If you have tried chicory this year, and have not yet lifted it, you can start to do so this week and throughout the month. You can either dig them all up and heel them in, in a convenient corner, with sufficient soil over the roots to prevent freezing, to be used as required, or you can start forcing them, a few at a time, straight out of the open ground, in a warmish shed or garage in complete darkness.

Leeks transplanted last summer and now finishing their growth for this season, can be finally earthed-up, to encourage the growth of long white stems. Earthing-up may also be practised with most other crops still left in the garden. They include heading broccoli (or cauliflower), cabbage, Savoy, kale, Brussels sprouts, celery, celeriac, swedes and turnips. With brassicas the purpose is to help the plants to withstand the strains and stresses imposed by winter storms. With roots, earthing-up gives added protection against frost. Parsnips do not need frost protection, but a mulch of straw or bracken can make digging them out easier when the soil is frozen.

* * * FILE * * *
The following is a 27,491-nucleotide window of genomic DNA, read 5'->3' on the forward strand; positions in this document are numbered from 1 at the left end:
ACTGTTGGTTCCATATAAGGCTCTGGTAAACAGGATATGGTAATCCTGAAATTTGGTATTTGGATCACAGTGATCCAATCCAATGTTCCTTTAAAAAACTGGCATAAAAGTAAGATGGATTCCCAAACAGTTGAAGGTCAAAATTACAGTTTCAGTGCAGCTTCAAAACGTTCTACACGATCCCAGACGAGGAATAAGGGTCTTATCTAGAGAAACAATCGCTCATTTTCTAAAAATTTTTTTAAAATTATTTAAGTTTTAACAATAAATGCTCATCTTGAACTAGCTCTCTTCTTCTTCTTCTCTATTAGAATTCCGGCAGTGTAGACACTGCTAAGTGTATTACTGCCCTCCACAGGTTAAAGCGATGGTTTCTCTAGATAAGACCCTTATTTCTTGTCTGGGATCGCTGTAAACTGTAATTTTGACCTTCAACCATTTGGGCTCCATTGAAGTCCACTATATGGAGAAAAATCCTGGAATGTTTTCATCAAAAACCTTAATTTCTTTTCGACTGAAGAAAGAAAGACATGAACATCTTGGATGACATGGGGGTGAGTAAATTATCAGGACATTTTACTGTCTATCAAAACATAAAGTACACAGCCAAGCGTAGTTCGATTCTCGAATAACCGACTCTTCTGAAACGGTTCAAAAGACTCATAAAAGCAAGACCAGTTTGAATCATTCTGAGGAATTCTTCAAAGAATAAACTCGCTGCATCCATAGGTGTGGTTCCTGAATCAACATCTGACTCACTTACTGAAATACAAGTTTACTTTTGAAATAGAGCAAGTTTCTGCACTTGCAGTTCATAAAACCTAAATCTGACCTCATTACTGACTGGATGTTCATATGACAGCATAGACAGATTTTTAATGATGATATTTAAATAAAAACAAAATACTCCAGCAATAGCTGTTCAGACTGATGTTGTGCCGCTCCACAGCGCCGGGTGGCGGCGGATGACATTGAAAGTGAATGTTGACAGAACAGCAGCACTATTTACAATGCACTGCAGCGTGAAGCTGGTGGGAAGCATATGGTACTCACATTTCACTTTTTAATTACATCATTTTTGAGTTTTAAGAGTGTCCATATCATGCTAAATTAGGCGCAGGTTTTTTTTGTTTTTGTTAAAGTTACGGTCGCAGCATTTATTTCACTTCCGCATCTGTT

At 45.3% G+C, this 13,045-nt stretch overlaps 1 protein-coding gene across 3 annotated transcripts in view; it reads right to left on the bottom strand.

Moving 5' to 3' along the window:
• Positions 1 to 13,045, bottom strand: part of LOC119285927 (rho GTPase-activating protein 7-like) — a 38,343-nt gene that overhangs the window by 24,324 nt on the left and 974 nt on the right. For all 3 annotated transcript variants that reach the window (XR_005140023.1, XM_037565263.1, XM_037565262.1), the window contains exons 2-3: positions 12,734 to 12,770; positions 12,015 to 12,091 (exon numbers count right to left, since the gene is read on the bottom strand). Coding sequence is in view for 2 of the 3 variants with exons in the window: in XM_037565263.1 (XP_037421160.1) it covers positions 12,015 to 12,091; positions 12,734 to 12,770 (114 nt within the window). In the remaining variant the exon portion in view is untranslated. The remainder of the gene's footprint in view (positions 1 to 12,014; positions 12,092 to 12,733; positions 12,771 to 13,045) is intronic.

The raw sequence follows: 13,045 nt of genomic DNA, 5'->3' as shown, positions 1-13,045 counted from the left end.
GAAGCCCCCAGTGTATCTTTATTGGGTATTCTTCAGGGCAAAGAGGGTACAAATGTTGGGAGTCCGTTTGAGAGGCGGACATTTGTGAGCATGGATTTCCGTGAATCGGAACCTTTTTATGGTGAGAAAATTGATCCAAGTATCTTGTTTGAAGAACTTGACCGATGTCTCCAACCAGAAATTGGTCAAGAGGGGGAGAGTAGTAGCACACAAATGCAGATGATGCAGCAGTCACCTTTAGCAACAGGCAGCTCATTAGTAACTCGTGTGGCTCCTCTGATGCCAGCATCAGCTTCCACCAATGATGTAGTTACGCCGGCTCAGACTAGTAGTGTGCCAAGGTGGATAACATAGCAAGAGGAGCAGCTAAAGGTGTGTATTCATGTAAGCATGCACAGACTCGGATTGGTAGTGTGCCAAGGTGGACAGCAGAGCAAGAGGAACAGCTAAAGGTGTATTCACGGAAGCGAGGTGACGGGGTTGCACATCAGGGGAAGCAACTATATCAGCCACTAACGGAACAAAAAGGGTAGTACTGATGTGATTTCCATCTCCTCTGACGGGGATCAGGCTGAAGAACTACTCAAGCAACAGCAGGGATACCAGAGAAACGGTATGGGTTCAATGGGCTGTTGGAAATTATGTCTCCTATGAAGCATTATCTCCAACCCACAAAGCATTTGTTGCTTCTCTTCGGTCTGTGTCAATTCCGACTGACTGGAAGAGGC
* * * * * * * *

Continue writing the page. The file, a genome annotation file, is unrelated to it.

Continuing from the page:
Rhubarb which is to be forced can now be dug up and left on the ground.

Frost and cold will condition the roots, which can be forced either indoors, or under straw, or in pots or boxes outside.

In wet autumns the lifting of root vegetables may often be delayed for weeks past the proper time, but a special effort should now be made to dig up any carrots, beetroot and potatoes still in the ground and get them safely in store. Examine these later crops particularly closely for insect damage and disease, and discard any that are affected.

Celery is best left in the ground until required for use, but it should by now be entirely earthed-up, with the slopes of the ridges sufficiently firm to allow rain to run off. In frosty weather it is helpful to cover with dry straw. Celeriac should also be slightly ridged-up for protection, and yellowing outer leaves should be removed. In districts which expect a hard winter, celeriac roots may be lifted and stored in boxes of sand in a shed, as with carrots and beetroot.


Although plant growth is almost at a standstill now, this season of falling leaves, bonfires, roasting chestnuts and misty mornings is one of considerable activity in the fruit garden.